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The number of people aged 50 to 69 looking for a mortgage has skyrocketed. Legal & General Mortgage Services said that in the first quarter of 2024, there was a 13% increase in people aged 56 to 65 looking to move into home ownership, compared to the same period last year.

But Sir Steve Webb, a former pensions minister who is now a partner at LCP (Lane Clark & Peacock), cautioned that some home buyers could be gambling with their retirement prospects by taking on ultra-long mortgages.

Kevin Roberts, managing director, Legal & General Mortgage Services, said: “Our figures show that the desire to own a home remains strong, even for those who are waiting longer to take those first steps on to the property ladder. As affordability begins to ease, we’ll likely see further activity in the first-time buyer market, especially if inflation continues to fall and the Bank of England reduces its base rate later in the year.

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“There are a number of factors likely to be impacting people’s decisions to buy a property. High rental prices may encourage some customers toward home ownership. Equally, as mortgage rates decreased at the start of the year, customers who had been waiting for the right time to buy may have found products which are more affordable.”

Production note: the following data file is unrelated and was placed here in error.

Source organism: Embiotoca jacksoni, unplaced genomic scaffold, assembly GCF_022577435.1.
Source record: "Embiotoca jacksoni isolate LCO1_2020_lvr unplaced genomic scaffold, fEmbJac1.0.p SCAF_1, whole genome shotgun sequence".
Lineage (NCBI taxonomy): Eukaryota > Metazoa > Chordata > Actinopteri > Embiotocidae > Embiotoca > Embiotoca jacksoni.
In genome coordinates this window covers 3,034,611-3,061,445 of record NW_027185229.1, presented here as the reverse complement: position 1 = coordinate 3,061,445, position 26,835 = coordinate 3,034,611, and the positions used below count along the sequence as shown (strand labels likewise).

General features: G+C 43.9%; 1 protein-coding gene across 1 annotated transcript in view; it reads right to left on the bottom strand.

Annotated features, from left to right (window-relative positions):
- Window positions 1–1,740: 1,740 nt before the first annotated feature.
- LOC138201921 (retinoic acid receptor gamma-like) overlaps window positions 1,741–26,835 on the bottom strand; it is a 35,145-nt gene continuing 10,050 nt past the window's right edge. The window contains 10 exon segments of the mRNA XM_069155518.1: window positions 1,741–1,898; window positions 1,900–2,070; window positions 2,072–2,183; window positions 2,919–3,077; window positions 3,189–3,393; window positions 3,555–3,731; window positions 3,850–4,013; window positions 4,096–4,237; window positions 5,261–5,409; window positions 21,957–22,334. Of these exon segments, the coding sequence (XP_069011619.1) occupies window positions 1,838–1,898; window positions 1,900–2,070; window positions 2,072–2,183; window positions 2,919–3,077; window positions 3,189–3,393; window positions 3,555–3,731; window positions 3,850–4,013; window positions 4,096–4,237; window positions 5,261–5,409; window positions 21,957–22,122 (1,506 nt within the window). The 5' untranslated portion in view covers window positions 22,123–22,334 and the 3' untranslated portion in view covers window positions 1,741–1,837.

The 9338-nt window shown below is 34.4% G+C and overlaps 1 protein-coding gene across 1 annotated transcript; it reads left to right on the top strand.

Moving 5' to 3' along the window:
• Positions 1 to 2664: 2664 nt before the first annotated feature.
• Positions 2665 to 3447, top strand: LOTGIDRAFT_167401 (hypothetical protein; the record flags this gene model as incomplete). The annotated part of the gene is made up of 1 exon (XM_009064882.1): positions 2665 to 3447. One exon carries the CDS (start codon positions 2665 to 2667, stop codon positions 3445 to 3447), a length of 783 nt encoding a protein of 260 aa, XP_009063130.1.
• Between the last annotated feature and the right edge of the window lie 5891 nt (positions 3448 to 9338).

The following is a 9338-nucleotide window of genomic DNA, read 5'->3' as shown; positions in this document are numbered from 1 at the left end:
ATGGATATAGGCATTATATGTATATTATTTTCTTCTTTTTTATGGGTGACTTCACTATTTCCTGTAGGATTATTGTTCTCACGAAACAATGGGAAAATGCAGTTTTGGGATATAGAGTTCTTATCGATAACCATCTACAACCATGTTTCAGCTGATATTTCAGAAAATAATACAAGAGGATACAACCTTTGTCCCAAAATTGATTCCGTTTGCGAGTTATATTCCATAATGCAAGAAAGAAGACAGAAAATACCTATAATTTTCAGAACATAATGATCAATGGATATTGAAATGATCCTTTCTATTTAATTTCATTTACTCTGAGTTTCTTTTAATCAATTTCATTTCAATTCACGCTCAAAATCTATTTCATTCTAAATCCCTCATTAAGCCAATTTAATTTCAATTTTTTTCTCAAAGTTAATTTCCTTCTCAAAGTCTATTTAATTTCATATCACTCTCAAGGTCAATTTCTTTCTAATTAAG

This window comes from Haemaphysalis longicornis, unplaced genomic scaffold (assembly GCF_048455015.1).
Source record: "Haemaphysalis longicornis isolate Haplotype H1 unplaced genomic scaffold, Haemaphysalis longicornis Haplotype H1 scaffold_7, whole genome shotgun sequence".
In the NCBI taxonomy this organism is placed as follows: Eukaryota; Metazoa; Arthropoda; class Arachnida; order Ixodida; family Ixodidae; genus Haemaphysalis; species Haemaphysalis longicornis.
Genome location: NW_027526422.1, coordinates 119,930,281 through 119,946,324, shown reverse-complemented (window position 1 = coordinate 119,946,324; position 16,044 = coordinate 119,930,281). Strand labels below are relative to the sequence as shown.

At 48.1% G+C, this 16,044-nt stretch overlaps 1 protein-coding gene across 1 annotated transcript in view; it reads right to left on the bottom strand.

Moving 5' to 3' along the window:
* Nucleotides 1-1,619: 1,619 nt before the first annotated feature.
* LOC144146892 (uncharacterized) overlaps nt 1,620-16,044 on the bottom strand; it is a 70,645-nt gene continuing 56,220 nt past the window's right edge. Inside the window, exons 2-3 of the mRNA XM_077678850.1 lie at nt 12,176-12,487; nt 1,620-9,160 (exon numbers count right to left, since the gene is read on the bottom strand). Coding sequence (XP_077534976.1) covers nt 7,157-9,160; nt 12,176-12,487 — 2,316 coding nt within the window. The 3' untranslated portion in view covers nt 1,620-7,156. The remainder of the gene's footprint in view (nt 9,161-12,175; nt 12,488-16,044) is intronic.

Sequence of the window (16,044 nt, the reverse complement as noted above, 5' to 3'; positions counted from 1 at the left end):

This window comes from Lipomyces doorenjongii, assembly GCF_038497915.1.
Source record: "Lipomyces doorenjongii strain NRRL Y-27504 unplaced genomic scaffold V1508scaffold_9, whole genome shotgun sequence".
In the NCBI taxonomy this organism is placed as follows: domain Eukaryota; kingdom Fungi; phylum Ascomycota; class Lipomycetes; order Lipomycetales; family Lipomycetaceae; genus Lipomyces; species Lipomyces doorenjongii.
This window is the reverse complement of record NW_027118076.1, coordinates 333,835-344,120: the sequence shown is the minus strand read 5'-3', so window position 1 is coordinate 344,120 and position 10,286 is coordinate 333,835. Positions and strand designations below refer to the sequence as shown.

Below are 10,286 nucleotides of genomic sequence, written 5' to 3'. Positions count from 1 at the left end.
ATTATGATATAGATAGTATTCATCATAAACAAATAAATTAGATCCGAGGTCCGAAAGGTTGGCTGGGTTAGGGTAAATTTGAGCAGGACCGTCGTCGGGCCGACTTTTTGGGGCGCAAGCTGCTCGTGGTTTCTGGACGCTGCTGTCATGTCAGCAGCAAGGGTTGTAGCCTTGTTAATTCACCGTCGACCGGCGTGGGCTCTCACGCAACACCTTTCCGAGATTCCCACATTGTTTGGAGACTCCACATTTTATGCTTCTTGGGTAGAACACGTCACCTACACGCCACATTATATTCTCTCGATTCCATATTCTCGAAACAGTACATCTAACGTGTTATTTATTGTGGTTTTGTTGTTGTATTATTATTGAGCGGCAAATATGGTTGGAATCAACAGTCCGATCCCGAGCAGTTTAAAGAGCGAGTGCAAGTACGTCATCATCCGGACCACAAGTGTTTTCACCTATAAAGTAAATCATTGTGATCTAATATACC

Emily Shepperd, Financial Conduct Authority (FCA) chief operating officer, recently said in a speech: “Alongside longer terms we also see a greater proportion of mortgages projected to mature around state retirement age. The projected median age of a first-time buyer at maturity is now 65 years old, up from 56 in 2005.

“The proportion of mortgage customers over 67 is currently less than 2% of all loans. By 2040 this rises to 5%, and by 2050 it is almost 10%. Lending into retirement is moving from a niche to a norm.”

Karina Hutchins, UK Finance principal for mortgage policy, said: “When reviewing new mortgage applications, lenders will act within the responsible lending rules set by the Financial Conduct Authority and carefully consider whether the borrower will be able to afford their mortgage in the future.

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